Solar panels for double pane windows
January 14, 2012
Long live science. If a new technology being developed collaboratively by MIT and Michigan State University takes shape, a new solar film for windows could save you money on monthly utility bills, as it makes electricity to run your household.
Published in the journal Applied Physics Letters, the paper titled "Transparent, near-infrared organic Photovoltaic solar cells for window energy scavenging applications" had as one of its primary goals to overcome the requirement of needing a large surface area on which to create solar energy.
Richard Lunt and Vladimir Bulovic, the paper's authors stated their proposed solution like this, "The obstacle of large-area deployment could be overcome with development of a low-cost, transparent, photovoltaic (PV) technology that can be integrated onto window panes in homes, skyscrapers and automobiles, enhancing the functionality of already utilized transparent surfaces."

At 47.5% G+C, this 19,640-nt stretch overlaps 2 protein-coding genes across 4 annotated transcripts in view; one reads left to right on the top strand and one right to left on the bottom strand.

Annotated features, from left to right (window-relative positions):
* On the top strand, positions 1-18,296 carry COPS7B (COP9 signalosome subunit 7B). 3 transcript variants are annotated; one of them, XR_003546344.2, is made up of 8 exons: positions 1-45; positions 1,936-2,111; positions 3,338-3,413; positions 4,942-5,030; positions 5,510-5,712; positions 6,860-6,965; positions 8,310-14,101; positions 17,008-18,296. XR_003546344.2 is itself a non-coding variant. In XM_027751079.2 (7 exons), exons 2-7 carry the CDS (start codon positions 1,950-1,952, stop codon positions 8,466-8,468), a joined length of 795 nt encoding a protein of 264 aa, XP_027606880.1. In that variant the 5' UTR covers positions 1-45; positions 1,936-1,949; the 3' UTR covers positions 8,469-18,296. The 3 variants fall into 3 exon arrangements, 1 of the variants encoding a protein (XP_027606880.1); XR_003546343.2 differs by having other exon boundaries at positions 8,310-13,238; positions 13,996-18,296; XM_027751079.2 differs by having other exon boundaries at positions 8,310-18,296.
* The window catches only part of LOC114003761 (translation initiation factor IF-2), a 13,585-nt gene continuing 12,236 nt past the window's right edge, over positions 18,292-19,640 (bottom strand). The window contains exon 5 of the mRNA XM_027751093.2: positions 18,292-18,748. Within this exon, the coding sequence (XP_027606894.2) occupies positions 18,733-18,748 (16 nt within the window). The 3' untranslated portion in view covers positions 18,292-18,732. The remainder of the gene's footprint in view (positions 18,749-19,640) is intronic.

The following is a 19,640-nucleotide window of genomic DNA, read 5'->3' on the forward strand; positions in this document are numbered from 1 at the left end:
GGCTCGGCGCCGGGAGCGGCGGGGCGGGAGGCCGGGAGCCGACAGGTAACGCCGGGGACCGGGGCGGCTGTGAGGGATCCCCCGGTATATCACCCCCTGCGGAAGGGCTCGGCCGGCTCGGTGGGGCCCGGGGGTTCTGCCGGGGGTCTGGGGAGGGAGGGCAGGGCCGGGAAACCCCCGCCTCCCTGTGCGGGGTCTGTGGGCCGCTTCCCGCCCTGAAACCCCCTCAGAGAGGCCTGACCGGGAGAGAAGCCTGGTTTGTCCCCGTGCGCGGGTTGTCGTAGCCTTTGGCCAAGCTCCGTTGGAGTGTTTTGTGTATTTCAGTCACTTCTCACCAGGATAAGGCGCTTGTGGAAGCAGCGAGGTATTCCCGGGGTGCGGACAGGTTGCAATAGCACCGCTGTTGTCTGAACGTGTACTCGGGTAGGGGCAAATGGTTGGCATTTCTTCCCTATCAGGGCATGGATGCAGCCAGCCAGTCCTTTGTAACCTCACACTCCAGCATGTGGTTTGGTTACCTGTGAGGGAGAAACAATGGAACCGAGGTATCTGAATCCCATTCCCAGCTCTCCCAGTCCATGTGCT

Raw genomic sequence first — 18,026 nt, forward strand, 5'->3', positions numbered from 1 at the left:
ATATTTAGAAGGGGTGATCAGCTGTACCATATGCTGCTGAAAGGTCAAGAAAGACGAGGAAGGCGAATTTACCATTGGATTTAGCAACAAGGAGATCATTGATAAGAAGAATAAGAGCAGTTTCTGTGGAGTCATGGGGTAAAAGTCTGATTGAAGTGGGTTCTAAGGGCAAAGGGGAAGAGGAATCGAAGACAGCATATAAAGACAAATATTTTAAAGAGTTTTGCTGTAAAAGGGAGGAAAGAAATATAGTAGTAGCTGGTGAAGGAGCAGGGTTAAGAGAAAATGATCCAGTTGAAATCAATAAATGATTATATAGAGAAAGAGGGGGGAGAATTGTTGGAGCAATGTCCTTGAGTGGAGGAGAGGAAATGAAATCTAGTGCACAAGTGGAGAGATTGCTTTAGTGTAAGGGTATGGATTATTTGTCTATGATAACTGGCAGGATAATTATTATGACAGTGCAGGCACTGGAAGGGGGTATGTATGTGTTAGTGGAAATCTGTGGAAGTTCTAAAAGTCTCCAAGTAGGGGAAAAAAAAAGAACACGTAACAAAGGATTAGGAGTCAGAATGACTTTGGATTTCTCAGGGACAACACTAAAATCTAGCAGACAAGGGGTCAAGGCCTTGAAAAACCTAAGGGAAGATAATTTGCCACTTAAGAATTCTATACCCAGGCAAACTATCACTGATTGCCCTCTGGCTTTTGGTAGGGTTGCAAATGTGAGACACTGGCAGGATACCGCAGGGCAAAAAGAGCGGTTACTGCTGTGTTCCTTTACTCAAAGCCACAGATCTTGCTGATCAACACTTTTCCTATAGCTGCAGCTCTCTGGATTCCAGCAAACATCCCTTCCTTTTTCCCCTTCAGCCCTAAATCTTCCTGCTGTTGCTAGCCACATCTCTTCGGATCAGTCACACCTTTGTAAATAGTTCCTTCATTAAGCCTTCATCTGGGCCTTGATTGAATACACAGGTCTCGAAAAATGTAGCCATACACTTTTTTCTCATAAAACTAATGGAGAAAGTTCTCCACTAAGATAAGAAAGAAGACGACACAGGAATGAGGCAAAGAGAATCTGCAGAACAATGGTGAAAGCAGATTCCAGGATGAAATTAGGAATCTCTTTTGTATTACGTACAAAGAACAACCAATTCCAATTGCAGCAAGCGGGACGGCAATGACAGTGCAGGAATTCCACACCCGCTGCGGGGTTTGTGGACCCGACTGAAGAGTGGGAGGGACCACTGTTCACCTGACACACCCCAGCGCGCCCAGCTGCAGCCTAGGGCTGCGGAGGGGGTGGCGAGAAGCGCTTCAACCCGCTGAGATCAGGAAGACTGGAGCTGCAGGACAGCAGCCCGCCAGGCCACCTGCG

The idea is to place PV film in between the glass of an ordinary, double pane window. The film is designed to harness the sun's energy and convert it to electricity; and because it is transparent, it is should not cut down on the amount of light entering your home. At some point, the film may also be incorporated into low-E coatings or decorative window tints.
Energy-producing double pane windows for home and business
Currently, solar-power generating technology is expensive, because it requires specialty panels that are labor and material intensive. They require expensive, professional installation. Equipping a house with solar windows might be cheaper, because it eliminates the need for extra equipment.
By outfitting the many glass surface areas on houses, cars and businesses with energy-capturing, solar film, the possibility of generating enough renewable energy to power your life increases exponentially. Although, even if entire neighborhoods are turned into solar arrays with PV-film windows, the electricity generated from this method will be minimal compared to the massive amounts drawn from the current electricity grid, suggest Lunt and Bulovic.
One question still unanswered is how a window with PV film would attach to the electrical system of the house. Whether this is a major breakthrough in solar technology for home construction, or another passing phase of pipe-dream tech fixes remains to be seen. Only time, more research and development will tell.
Still, if you're actively engaged in finding new ways to lower your carbon footprint, these glass films may someday help. At the very least, energy-generating windows could power some applicances and meet everyday household needs.